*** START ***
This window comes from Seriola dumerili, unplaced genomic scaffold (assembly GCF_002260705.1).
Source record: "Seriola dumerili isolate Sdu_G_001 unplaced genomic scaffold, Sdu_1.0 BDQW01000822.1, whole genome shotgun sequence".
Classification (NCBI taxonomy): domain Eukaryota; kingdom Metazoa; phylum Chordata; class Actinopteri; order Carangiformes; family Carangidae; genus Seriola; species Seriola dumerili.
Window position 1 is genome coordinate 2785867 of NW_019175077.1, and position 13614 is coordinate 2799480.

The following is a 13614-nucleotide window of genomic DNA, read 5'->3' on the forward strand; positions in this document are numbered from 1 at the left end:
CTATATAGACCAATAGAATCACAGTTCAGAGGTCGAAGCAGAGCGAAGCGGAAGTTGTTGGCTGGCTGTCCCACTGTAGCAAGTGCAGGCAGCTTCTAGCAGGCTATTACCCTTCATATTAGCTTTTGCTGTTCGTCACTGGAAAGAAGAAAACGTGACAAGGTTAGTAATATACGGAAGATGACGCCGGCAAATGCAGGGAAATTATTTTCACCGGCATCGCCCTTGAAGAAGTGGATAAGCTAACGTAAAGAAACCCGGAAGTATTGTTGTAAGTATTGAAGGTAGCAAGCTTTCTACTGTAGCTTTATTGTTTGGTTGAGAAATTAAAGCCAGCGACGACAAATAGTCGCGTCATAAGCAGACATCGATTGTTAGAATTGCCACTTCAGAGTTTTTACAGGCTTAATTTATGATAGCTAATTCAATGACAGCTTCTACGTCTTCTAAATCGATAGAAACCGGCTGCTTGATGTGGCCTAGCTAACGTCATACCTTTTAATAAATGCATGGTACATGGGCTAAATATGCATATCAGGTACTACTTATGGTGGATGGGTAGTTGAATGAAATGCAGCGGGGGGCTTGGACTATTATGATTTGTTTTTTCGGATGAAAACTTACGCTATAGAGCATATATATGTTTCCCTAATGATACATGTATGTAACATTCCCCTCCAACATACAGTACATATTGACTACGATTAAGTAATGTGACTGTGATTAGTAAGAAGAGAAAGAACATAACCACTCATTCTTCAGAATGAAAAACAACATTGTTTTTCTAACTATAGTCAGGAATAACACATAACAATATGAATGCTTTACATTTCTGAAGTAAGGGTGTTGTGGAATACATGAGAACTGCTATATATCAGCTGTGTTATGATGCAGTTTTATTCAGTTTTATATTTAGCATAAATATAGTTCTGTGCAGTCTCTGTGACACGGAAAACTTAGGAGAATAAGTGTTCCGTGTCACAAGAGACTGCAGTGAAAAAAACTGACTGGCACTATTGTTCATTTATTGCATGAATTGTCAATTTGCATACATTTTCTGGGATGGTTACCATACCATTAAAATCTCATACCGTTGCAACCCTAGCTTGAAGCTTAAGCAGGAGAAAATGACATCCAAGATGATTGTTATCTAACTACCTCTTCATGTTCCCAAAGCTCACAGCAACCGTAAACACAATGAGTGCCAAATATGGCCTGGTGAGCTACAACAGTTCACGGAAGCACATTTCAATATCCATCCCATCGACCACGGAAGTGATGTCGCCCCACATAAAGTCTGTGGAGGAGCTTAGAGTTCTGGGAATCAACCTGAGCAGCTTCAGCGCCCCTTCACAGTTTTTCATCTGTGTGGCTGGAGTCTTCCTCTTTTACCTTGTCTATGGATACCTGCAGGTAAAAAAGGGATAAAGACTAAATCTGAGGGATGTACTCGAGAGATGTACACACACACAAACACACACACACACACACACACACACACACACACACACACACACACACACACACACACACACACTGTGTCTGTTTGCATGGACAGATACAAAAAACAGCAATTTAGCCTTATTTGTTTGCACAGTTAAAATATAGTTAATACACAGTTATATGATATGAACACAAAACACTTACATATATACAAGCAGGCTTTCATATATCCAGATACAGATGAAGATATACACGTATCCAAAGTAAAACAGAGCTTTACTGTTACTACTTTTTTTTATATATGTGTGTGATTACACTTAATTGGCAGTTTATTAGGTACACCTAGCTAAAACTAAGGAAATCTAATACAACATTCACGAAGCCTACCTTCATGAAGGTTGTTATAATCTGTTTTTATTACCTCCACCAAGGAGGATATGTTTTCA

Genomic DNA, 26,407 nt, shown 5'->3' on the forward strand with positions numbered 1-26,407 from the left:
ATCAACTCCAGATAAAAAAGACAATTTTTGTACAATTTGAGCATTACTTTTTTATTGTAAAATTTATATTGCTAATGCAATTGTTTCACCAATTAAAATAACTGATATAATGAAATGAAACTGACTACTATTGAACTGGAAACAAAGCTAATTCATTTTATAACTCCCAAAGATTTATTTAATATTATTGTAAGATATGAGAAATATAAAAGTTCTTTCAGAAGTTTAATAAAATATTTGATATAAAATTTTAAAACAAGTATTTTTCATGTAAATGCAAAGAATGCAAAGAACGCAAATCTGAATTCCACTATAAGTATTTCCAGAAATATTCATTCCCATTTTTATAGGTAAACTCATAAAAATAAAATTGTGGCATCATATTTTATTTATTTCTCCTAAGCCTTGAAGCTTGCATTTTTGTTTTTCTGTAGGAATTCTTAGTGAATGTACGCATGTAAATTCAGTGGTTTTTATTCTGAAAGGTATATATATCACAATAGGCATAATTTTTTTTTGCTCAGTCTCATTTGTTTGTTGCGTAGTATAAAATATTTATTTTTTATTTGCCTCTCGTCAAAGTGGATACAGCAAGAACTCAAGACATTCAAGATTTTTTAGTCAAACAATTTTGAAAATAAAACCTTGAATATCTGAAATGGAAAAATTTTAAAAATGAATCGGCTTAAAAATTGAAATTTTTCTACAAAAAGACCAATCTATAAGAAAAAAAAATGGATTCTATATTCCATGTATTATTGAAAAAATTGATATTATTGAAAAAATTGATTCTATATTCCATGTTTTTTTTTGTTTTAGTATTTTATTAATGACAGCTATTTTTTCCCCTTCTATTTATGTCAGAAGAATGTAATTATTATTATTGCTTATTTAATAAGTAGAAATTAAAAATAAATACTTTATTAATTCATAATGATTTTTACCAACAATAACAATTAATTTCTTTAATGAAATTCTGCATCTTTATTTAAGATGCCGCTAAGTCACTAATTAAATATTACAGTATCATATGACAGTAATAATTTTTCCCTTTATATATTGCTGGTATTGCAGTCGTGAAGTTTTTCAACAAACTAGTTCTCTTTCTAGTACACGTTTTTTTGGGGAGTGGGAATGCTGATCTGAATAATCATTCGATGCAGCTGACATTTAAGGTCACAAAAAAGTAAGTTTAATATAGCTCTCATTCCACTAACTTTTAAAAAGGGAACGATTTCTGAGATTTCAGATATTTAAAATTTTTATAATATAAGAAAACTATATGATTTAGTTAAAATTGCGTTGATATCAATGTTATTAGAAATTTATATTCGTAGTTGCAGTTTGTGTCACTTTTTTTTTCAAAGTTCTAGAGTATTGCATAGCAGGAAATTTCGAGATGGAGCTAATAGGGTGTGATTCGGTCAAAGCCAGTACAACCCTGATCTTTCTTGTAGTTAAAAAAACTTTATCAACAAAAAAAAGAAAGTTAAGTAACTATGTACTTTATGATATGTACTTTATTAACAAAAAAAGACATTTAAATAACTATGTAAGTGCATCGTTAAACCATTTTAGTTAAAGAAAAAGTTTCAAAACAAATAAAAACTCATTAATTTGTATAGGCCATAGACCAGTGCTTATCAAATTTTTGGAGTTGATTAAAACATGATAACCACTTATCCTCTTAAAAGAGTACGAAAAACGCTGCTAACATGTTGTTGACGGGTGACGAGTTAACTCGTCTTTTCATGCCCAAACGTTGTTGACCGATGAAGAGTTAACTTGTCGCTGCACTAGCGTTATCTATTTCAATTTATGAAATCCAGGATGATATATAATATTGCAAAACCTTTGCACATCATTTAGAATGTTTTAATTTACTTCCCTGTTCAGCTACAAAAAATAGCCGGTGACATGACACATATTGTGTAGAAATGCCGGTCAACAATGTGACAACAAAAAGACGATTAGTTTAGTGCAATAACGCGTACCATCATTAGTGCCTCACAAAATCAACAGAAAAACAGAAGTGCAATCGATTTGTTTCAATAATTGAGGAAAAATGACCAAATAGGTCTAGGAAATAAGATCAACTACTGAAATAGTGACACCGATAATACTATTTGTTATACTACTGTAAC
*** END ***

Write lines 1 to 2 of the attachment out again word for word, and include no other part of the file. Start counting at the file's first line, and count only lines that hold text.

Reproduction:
This window comes from Seriola dumerili, unplaced genomic scaffold (assembly GCF_002260705.1).
Source record: "Seriola dumerili isolate Sdu_G_001 unplaced genomic scaffold, Sdu_1.0 BDQW01000822.1, whole genome shotgun sequence".